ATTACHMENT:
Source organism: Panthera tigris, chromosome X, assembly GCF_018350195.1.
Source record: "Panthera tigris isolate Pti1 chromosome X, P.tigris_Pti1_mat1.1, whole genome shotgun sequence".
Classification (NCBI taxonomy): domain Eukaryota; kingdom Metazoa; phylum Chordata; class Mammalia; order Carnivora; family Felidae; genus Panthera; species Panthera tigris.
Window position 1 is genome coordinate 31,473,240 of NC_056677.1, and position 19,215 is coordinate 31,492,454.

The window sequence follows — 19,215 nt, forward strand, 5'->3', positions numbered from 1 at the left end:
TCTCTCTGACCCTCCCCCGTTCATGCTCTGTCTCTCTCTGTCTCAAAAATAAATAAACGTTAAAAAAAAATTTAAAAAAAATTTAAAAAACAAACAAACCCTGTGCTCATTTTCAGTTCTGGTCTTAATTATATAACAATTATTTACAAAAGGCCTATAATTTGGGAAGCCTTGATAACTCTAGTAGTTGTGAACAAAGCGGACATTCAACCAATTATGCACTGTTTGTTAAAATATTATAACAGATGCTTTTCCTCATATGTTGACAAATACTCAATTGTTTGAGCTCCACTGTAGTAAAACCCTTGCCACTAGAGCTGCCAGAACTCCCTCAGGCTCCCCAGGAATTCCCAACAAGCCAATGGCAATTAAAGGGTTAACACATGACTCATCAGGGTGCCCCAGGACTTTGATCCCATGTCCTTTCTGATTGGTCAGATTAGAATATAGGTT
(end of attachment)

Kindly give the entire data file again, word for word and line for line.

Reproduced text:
Source organism: Panthera tigris, chromosome X, assembly GCF_018350195.1.
Source record: "Panthera tigris isolate Pti1 chromosome X, P.tigris_Pti1_mat1.1, whole genome shotgun sequence".
Classification (NCBI taxonomy): domain Eukaryota; kingdom Metazoa; phylum Chordata; class Mammalia; order Carnivora; family Felidae; genus Panthera; species Panthera tigris.
Window position 1 is genome coordinate 31,473,240 of NC_056677.1, and position 19,215 is coordinate 31,492,454.

The window sequence follows — 19,215 nt, forward strand, 5'->3', positions numbered from 1 at the left end:
TCTCTCTGACCCTCCCCCGTTCATGCTCTGTCTCTCTCTGTCTCAAAAATAAATAAACGTTAAAAAAAAATTTAAAAAAAATTTAAAAAACAAACAAACCCTGTGCTCATTTTCAGTTCTGGTCTTAATTATATAACAATTATTTACAAAAGGCCTATAATTTGGGAAGCCTTGATAACTCTAGTAGTTGTGAACAAAGCGGACATTCAACCAATTATGCACTGTTTGTTAAAATATTATAACAGATGCTTTTCCTCATATGTTGACAAATACTCAATTGTTTGAGCTCCACTGTAGTAAAACCCTTGCCACTAGAGCTGCCAGAACTCCCTCAGGCTCCCCAGGAATTCCCAACAAGCCAATGGCAATTAAAGGGTTAACACATGACTCATCAGGGTGCCCCAGGACTTTGATCCCATGTCCTTTCTGATTGGTCAGATTAGAATATAGGTT